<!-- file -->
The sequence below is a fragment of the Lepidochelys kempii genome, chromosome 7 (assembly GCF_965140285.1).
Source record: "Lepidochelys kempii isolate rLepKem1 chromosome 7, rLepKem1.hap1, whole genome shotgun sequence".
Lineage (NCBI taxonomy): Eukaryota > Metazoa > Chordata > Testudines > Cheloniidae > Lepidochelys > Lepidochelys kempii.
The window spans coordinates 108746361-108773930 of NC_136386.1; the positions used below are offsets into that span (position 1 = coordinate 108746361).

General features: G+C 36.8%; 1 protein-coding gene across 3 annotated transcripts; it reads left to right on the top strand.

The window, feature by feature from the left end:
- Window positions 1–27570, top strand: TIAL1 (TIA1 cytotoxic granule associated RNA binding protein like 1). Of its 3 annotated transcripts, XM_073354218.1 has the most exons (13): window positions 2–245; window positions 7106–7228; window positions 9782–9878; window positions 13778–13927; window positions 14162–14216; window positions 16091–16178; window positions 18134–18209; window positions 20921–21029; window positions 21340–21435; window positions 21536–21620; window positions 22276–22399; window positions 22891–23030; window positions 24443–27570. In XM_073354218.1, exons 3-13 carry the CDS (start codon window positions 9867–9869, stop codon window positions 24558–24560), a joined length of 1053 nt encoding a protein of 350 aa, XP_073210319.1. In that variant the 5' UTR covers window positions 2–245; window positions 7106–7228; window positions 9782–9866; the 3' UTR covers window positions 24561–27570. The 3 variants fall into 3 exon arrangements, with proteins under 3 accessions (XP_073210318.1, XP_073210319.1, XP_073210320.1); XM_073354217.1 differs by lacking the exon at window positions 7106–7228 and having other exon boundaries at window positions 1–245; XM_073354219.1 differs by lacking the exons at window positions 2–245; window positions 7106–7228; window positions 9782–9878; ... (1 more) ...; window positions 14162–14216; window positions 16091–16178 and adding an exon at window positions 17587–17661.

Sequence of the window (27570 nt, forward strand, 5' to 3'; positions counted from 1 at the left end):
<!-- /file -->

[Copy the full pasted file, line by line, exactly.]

The sequence below is a fragment of the Lepidochelys kempii genome, chromosome 7 (assembly GCF_965140285.1).
Source record: "Lepidochelys kempii isolate rLepKem1 chromosome 7, rLepKem1.hap1, whole genome shotgun sequence".
Lineage (NCBI taxonomy): Eukaryota > Metazoa > Chordata > Testudines > Cheloniidae > Lepidochelys > Lepidochelys kempii.
The window spans coordinates 108746361-108773930 of NC_136386.1; the positions used below are offsets into that span (position 1 = coordinate 108746361).

General features: G+C 36.8%; 1 protein-coding gene across 3 annotated transcripts; it reads left to right on the top strand.

The window, feature by feature from the left end:
- Window positions 1–27570, top strand: TIAL1 (TIA1 cytotoxic granule associated RNA binding protein like 1). Of its 3 annotated transcripts, XM_073354218.1 has the most exons (13): window positions 2–245; window positions 7106–7228; window positions 9782–9878; window positions 13778–13927; window positions 14162–14216; window positions 16091–16178; window positions 18134–18209; window positions 20921–21029; window positions 21340–21435; window positions 21536–21620; window positions 22276–22399; window positions 22891–23030; window positions 24443–27570. In XM_073354218.1, exons 3-13 carry the CDS (start codon window positions 9867–9869, stop codon window positions 24558–24560), a joined length of 1053 nt encoding a protein of 350 aa, XP_073210319.1. In that variant the 5' UTR covers window positions 2–245; window positions 7106–7228; window positions 9782–9866; the 3' UTR covers window positions 24561–27570. The 3 variants fall into 3 exon arrangements, with proteins under 3 accessions (XP_073210318.1, XP_073210319.1, XP_073210320.1); XM_073354217.1 differs by lacking the exon at window positions 7106–7228 and having other exon boundaries at window positions 1–245; XM_073354219.1 differs by lacking the exons at window positions 2–245; window positions 7106–7228; window positions 9782–9878; ... (1 more) ...; window positions 14162–14216; window positions 16091–16178 and adding an exon at window positions 17587–17661.

Sequence of the window (27570 nt, forward strand, 5' to 3'; positions counted from 1 at the left end):